Greenpeace shows its true colors

When it began, the environmental group Greenpeace, founded in 1971, was arguably an organization focused on environmental protection.  Love them or hate them, the goals were clear: saving the environment for the environment's sake.

During the ensuing decades, some of Greenpeace's former founders and other original players found themselves at increasing odds over the organization's apparently political objectives.

Certainly after Kumi Naidoo took over the helm in 2009, the questions as to what was really going on began to intensify.  In a recent interview with The Guardian, Naidoo was quoted as saying, "The struggle has never been about saving the planet."

Surely that must be news to many in the environmental movement who thought that was exactly what the struggle was about.  The article goes on to state that "[w]hen Naidoo took the job [as head of Greenpeace] he was known not as an environmentalist."

Buzzphrases such as "people-focused movement" surround Naidoo's views on where Greenpeace and the environmental movement should head, further suggesting that what at heart used to be (perhaps) about the environment in an altruistic sense was changed into a radical socioeconomic political movement with a pseudo-environmental façade.

The most damning evidence for this skeptical view comes from a recent open letter authored by Paul Watson of Sea Shepherd.  In the ongoing dispute between Sea Shepherd and Greenpeace over seal hunting in Canada and Japanese whaling in the southern oceans, Watson has posted a copy of the following letter sent from Pascal Husting, Greenpeace International's program director, who received media criticism for his unusual commuting habits, to a mutual acquaintance of Watson and Husting:

Hello [name withheld] can you share this little video with your buddy [Paul] Watson and tell him that Greenpeace has other things to do than taking care of the [f******] seals and that instead of playing a foolish con-artist in the Southern Ocean, he should go save the little Syrians and Iraqis. Friendly [to you], Pascal [Husting]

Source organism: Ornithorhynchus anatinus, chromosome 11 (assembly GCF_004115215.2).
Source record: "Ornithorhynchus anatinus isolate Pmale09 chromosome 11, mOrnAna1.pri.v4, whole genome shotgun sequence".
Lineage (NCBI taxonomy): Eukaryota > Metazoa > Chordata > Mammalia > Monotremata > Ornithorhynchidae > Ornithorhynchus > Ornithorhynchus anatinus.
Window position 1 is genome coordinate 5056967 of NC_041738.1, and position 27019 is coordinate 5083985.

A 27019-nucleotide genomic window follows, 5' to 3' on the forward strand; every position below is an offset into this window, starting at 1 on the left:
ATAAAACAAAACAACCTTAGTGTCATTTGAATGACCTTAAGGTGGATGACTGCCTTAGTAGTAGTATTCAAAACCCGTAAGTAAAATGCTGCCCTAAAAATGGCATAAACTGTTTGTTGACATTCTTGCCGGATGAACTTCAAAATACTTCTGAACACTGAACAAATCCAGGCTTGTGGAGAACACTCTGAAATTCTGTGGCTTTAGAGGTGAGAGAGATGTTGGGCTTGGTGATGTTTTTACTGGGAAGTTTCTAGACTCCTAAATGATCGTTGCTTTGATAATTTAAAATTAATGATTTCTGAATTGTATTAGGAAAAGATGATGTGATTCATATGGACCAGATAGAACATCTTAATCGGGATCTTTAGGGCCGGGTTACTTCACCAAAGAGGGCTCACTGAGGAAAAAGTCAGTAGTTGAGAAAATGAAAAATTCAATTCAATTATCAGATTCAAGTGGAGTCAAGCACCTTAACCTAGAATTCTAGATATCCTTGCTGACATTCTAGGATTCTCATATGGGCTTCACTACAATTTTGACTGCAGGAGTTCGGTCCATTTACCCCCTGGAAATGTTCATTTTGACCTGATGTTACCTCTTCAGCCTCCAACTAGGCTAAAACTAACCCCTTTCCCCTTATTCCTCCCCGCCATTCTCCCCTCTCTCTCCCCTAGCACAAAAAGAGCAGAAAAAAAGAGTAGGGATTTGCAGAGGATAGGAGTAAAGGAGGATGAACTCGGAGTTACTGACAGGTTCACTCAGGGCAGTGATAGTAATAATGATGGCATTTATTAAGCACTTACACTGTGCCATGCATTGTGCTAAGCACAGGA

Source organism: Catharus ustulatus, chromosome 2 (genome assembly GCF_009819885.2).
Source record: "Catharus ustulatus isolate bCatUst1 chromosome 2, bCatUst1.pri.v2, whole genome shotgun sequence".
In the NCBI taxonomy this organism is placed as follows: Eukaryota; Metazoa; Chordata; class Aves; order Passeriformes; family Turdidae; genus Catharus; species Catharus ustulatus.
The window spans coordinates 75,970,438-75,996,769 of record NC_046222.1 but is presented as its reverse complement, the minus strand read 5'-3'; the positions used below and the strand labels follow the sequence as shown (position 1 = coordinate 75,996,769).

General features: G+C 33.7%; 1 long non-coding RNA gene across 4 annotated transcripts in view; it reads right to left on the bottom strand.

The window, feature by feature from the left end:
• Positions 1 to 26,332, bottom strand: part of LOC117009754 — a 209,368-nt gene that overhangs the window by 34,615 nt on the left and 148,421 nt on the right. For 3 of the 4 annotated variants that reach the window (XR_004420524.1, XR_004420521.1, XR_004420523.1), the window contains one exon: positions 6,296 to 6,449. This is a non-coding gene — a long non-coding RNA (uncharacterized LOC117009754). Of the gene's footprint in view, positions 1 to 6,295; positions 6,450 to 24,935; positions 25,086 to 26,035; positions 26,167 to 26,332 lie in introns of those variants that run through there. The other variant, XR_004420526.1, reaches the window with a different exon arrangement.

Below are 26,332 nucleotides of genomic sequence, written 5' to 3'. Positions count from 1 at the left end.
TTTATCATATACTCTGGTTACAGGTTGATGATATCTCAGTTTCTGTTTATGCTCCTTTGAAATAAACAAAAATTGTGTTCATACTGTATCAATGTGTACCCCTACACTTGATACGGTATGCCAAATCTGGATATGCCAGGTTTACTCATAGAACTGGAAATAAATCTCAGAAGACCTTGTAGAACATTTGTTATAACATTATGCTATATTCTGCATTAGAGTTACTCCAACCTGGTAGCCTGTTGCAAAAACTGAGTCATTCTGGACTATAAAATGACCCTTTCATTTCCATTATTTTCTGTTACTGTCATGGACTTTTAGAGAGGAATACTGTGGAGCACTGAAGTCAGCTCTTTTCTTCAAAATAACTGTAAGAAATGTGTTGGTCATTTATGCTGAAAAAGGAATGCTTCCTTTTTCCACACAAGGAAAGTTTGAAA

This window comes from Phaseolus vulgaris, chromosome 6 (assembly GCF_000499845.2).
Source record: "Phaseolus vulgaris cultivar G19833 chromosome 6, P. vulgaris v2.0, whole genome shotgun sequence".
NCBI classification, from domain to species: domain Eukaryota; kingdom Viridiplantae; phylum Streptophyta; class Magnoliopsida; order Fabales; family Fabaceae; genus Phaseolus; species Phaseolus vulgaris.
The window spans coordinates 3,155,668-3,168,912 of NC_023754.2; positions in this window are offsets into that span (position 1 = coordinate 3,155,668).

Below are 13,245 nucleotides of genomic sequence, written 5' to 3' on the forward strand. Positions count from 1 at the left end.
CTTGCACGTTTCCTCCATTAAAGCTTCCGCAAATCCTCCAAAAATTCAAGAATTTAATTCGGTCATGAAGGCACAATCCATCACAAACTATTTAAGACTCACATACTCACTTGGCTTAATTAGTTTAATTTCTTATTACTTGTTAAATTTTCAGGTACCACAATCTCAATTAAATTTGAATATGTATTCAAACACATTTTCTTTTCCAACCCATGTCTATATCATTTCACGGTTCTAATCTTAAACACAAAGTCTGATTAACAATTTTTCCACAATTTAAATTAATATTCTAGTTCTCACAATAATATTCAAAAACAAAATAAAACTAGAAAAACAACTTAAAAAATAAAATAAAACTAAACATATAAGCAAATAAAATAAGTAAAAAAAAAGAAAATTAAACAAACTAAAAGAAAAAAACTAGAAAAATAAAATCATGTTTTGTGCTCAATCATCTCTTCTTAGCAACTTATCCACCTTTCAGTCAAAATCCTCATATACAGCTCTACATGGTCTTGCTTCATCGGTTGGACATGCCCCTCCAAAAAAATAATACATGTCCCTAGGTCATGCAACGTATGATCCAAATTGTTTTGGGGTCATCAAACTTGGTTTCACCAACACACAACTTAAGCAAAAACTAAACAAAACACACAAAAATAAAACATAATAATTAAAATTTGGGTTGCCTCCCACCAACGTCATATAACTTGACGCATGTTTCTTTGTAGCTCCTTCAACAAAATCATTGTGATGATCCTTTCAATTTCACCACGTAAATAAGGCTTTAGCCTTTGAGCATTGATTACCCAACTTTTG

So an organization whose mission, portrayed for decades to the public as selfless dedication to environmental causes, "has other things to do than taking care of the f****** seals" and being concerned over illegal whaling in the South Seas, instead being focused on the non-environmental issue of Syrian refugees that is backed by the most notorious sectors of far-left political movements?

The true colors are showing, and they are not green.  Perhaps red would be more accurate, like a watermelon?

When it began, the environmental group Greenpeace, founded in 1971, was arguably an organization focused on environmental protection.  Love them or hate them, the goals were clear: saving the environment for the environment's sake.

During the ensuing decades, some of Greenpeace's former founders and other original players found themselves at increasing odds over the organization's apparently political objectives.

Certainly after Kumi Naidoo took over the helm in 2009, the questions as to what was really going on began to intensify.  In a recent interview with The Guardian, Naidoo was quoted as saying, "The struggle has never been about saving the planet."

Surely that must be news to many in the environmental movement who thought that was exactly what the struggle was about.  The article goes on to state that "[w]hen Naidoo took the job [as head of Greenpeace] he was known not as an environmentalist."

Buzzphrases such as "people-focused movement" surround Naidoo's views on where Greenpeace and the environmental movement should head, further suggesting that what at heart used to be (perhaps) about the environment in an altruistic sense was changed into a radical socioeconomic political movement with a pseudo-environmental façade.

The most damning evidence for this skeptical view comes from a recent open letter authored by Paul Watson of Sea Shepherd.  In the ongoing dispute between Sea Shepherd and Greenpeace over seal hunting in Canada and Japanese whaling in the southern oceans, Watson has posted a copy of the following letter sent from Pascal Husting, Greenpeace International's program director, who received media criticism for his unusual commuting habits, to a mutual acquaintance of Watson and Husting:

Hello [name withheld] can you share this little video with your buddy [Paul] Watson and tell him that Greenpeace has other things to do than taking care of the [f******] seals and that instead of playing a foolish con-artist in the Southern Ocean, he should go save the little Syrians and Iraqis. Friendly [to you], Pascal [Husting]

So an organization whose mission, portrayed for decades to the public as selfless dedication to environmental causes, "has other things to do than taking care of the f****** seals" and being concerned over illegal whaling in the South Seas, instead being focused on the non-environmental issue of Syrian refugees that is backed by the most notorious sectors of far-left political movements?

The true colors are showing, and they are not green.  Perhaps red would be more accurate, like a watermelon?